Andrew Harriman had just graduated from high school himself last year (2017) when he decided to serve with City Year, becoming one of our youngest AmeriCorps members this school year. He also proudly states that while he may be the youngest he has travelled the farthest, from Maine, to serve here in Tulsa.
Andrew can still vividly recall his own school experiences, and like many of the students he served this year, he remembers struggling both inside and outside the classroom and not knowing if he was going to be able to graduate.
He has plenty of good memories, like playing football and winters snowboarding with friends, but he also remembers classes that just kept getting harder and more difficult to keep up with. While he said he’s always dealt with a learning disability, school was nearly impossible his senior year of high school when he became homeless after escalating unrest with his family.
There was a period a time when Andrew didn’t make it to class that year because he was fighting depression or needing to figure out where he could sleep that night. It was a truly a dark time he says he now looks back and realizes how far he’s come in such a short period of time.
Despite the immense challenges Andrew faced that year, he said he was able to graduate because of the extra academic and emotional support he received from two educators, his English teacher and a guidance counselor at this school in Maine.
“They were the only two people in my life at the time who never gave up on me. I spent at least two hours every single day in my guidance counselor’s office catching up on the schoolwork I missed and making plans for how I could graduate and succeed after high school,” said Andrew.
In fact, it was Andrew’s guidance counselor who found City Year and suggested he apply. Andrew said he knew he wasn’t ready to go to college, but set a goal to leave Maine and eventually serve with the Peace Corps. So, when he learned more about the program he immediately realized this was the best next step for him.
Reflecting on his last year of high school followed by his year of service, Andrew said he can’t express how grateful he is for the opportunity City Year has given him to focus on learning and growing through serving students that are in similar situations as what he faced.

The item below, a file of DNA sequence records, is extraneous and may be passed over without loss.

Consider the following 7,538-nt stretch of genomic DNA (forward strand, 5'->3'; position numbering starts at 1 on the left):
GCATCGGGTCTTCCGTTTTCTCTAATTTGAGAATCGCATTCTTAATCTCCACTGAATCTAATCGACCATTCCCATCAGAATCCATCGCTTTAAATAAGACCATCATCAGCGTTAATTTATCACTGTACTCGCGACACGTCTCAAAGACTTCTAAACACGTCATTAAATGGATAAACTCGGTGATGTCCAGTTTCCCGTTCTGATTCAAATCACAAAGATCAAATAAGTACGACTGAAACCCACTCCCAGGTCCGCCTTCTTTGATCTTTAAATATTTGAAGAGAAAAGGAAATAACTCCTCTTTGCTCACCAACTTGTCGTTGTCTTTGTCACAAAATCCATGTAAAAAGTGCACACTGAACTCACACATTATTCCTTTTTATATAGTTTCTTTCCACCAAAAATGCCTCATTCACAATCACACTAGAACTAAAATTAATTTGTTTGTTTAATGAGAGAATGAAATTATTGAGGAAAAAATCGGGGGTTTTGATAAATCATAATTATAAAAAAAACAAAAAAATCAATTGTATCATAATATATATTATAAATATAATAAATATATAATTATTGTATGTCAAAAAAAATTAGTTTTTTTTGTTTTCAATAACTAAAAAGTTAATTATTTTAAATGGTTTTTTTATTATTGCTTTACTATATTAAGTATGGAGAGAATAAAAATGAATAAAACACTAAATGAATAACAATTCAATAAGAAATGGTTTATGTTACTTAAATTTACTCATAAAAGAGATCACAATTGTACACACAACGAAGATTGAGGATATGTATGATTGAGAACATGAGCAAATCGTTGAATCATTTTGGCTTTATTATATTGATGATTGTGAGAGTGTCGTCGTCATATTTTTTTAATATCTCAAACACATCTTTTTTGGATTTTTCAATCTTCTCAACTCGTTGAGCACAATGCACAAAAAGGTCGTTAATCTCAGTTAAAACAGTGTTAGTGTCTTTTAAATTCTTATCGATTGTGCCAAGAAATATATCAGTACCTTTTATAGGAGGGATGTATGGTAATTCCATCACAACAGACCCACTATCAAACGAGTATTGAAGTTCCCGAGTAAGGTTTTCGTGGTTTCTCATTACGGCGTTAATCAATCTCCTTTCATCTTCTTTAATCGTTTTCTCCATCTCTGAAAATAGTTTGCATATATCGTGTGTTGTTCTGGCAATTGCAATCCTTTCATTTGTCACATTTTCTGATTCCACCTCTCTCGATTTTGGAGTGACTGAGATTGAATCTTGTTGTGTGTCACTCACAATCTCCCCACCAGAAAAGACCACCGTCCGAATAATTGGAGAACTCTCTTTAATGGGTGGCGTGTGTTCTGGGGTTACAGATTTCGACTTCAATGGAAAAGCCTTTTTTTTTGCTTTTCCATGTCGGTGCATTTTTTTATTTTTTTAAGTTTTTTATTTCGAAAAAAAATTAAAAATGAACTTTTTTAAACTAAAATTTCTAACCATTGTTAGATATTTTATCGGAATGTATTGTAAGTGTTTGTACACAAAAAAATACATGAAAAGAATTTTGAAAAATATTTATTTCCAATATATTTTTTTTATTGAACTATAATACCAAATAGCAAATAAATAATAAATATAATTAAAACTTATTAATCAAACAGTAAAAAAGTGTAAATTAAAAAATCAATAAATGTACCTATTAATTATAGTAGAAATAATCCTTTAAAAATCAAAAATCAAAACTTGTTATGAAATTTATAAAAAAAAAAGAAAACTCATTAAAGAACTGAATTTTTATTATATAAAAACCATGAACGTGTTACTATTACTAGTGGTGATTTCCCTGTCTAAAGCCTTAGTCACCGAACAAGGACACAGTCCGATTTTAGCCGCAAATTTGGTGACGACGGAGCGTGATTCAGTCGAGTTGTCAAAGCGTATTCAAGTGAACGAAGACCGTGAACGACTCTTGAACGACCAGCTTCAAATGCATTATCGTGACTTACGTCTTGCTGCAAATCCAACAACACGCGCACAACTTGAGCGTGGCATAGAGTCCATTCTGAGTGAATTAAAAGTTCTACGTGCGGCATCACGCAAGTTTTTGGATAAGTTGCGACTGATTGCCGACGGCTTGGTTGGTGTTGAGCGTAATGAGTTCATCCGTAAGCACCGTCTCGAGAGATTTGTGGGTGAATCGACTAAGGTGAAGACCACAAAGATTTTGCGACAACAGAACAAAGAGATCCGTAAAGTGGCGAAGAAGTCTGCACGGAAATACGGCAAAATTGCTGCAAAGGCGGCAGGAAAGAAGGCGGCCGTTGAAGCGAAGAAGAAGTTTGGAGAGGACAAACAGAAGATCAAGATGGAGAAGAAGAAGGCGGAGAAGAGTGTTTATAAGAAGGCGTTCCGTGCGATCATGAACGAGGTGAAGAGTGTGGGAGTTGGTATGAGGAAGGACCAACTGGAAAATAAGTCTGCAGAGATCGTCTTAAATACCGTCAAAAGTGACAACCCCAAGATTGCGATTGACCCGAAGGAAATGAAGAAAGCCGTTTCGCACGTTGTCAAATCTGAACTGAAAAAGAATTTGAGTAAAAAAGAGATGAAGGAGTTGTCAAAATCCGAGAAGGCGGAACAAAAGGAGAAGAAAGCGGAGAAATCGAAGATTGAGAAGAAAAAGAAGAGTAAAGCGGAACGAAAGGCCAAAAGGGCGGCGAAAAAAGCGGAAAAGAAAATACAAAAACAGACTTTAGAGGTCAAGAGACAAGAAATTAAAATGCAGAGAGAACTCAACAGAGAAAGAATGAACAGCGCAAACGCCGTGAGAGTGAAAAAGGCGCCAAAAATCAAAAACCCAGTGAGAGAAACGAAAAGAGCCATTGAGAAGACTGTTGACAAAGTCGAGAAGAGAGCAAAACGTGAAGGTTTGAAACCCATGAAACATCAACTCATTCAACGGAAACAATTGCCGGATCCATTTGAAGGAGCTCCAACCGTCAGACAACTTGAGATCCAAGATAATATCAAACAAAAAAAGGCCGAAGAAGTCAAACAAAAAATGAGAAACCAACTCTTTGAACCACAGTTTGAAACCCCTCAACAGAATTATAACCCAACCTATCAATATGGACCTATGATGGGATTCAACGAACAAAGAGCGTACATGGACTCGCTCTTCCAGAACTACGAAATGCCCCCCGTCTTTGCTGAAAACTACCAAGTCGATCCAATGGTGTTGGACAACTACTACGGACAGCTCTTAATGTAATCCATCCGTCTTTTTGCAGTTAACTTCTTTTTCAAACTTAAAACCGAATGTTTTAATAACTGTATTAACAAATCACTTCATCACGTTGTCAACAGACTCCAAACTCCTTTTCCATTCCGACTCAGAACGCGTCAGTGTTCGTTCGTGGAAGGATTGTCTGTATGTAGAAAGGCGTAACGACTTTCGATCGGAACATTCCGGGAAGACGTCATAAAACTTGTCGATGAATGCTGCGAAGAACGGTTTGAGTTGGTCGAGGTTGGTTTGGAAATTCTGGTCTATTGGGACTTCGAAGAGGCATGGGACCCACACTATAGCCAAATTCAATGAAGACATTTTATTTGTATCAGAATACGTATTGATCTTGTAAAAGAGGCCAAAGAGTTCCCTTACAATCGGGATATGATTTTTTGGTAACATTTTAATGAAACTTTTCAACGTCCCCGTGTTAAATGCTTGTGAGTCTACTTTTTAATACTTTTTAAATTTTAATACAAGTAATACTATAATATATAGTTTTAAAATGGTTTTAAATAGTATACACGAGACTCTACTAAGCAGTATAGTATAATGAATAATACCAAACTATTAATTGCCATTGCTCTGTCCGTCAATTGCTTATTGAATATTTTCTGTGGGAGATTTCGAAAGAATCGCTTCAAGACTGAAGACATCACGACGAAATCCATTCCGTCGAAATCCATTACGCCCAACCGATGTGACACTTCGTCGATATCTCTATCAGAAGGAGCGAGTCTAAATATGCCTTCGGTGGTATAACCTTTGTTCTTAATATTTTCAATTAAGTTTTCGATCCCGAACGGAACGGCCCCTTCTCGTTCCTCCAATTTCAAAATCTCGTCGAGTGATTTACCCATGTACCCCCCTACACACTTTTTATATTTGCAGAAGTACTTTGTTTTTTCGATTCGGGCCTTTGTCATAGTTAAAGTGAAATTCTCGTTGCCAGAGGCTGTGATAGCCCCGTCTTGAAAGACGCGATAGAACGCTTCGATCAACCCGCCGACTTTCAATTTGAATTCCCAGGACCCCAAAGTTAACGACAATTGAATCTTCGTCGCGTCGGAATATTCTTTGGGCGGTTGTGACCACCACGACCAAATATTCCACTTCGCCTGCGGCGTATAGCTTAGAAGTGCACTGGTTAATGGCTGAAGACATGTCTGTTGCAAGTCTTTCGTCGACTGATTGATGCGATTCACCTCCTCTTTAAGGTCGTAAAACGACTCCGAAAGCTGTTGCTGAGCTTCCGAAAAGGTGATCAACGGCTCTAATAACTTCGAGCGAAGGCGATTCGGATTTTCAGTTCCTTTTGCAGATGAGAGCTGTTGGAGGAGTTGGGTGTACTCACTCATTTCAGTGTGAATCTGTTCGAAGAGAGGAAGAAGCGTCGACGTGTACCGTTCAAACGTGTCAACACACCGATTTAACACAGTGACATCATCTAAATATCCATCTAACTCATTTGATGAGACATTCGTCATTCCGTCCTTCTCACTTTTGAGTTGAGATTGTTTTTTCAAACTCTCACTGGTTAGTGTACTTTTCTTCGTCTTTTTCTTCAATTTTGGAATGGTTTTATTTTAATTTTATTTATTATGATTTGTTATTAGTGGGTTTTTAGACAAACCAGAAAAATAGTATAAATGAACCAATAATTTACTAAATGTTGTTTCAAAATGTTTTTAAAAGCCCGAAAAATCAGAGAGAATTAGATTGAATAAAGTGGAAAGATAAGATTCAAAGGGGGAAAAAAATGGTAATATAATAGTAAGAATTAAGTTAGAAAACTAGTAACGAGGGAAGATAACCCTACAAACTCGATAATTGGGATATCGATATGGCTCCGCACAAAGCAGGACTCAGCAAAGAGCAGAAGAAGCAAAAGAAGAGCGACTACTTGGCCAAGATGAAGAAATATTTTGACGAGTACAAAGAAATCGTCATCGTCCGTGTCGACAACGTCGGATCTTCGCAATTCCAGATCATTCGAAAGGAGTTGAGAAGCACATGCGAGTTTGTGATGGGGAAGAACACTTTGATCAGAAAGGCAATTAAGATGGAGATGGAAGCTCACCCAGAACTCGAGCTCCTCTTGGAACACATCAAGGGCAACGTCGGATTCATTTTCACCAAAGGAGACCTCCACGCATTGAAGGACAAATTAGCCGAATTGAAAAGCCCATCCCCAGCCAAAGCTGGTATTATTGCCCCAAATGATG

Those in City Year community knows are all too familiar with the national drop-out statistics stating that students who drop out of school are four times more likely to be unemployed, typically earn $10,000 less than their peers who graduated, and are more than 50% more likely to end up in jail. But, Andrew knows the feeling behind the numbers, as well as the hope he now has as a high school graduate.
“I remember being afraid that if I couldn’t graduate I’d end up working at a local gas station pumping gas for the rest of my life, but when I walked across that stage to receive my diploma I felt like I could do anything and be anything I wanted. My confidence in myself and my ability to do something positive with my life soared,” recounts Andrew.
Andrew says it’s his personal story that created a deep connection to the City Year mission, and that’s what has motivated his work with the students he served this year.
“There were so many times where I saw how the academic and emotional support I gave my students with City Year was the same as what I needed and was lucky to receive from my teacher and guidance counselor. But, I know not all students can get what they need from their teachers or school, and I’m grateful I can be that support to other students.”
Andrew’s school works to help students feel confident and equipped to focus on their schoolwork by teaching them “tools,” like “empathy, deep breathing, and garbage can” to use inside and outside the classroom. Andrew remembers helping one of his students to use these social-emotional tools to calm down instead of argue, take a break instead of acting out in class, a to “throw negative thoughts and feelings in the garbage can” and instead focus on the positive.
“I know that learning in school is hard to begin without all the extra challenges that so many students face outside the classroom or at home. City Year helps provide the extra academic and emotional support to help student feel confident in their ability to learn and focus on their education,” said Andrew.
Now with a year of service under his belt, Andrew said he also feels confident that he now has the professional and personal skills he needs to pursue his own dreams. He will be returning to Maine this summer to plan for further education and path to the Peace Corps.
If you are, or know someone who is, 17-25 years old and is ready to answer the call of service to students and community while developing your own professional and leadership skills, apply today to serve with City Year Tulsa at www.cityyear.org/servetulsa.